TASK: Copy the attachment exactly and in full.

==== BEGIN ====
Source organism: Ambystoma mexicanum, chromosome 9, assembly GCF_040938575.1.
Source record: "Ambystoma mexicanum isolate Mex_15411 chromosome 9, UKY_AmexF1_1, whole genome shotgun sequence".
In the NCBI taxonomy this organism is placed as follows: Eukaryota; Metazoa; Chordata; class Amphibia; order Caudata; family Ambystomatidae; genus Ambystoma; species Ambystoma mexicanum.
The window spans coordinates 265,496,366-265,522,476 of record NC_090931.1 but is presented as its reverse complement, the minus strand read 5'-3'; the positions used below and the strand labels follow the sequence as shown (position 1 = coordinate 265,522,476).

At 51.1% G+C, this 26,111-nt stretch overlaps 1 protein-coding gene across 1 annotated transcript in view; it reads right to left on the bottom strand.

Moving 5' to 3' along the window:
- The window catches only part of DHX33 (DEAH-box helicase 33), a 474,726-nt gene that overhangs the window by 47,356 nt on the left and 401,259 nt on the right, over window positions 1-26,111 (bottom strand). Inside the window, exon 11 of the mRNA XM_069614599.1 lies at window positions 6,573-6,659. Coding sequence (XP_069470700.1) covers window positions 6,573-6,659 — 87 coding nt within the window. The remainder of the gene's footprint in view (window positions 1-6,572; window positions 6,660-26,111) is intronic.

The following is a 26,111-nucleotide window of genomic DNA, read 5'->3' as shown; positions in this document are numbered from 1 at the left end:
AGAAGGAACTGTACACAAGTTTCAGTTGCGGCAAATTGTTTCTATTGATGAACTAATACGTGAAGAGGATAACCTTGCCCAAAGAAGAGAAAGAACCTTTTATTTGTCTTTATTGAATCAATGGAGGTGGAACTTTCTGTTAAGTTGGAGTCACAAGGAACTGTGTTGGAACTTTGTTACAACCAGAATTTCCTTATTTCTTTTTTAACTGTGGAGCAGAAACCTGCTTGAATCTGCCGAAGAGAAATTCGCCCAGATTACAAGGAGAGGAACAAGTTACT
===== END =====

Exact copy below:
Source organism: Ambystoma mexicanum, chromosome 9, assembly GCF_040938575.1.
Source record: "Ambystoma mexicanum isolate Mex_15411 chromosome 9, UKY_AmexF1_1, whole genome shotgun sequence".
In the NCBI taxonomy this organism is placed as follows: Eukaryota; Metazoa; Chordata; class Amphibia; order Caudata; family Ambystomatidae; genus Ambystoma; species Ambystoma mexicanum.
The window spans coordinates 265,496,366-265,522,476 of record NC_090931.1 but is presented as its reverse complement, the minus strand read 5'-3'; the positions used below and the strand labels follow the sequence as shown (position 1 = coordinate 265,522,476).

At 51.1% G+C, this 26,111-nt stretch overlaps 1 protein-coding gene across 1 annotated transcript in view; it reads right to left on the bottom strand.

Moving 5' to 3' along the window:
- The window catches only part of DHX33 (DEAH-box helicase 33), a 474,726-nt gene that overhangs the window by 47,356 nt on the left and 401,259 nt on the right, over window positions 1-26,111 (bottom strand). Inside the window, exon 11 of the mRNA XM_069614599.1 lies at window positions 6,573-6,659. Coding sequence (XP_069470700.1) covers window positions 6,573-6,659 — 87 coding nt within the window. The remainder of the gene's footprint in view (window positions 1-6,572; window positions 6,660-26,111) is intronic.

The following is a 26,111-nucleotide window of genomic DNA, read 5'->3' as shown; positions in this document are numbered from 1 at the left end:
AGAAGGAACTGTACACAAGTTTCAGTTGCGGCAAATTGTTTCTATTGATGAACTAATACGTGAAGAGGATAACCTTGCCCAAAGAAGAGAAAGAACCTTTTATTTGTCTTTATTGAATCAATGGAGGTGGAACTTTCTGTTAAGTTGGAGTCACAAGGAACTGTGTTGGAACTTTGTTACAACCAGAATTTCCTTATTTCTTTTTTAACTGTGGAGCAGAAACCTGCTTGAATCTGCCGAAGAGAAATTCGCCCAGATTACAAGGAGAGGAACAAGTTACT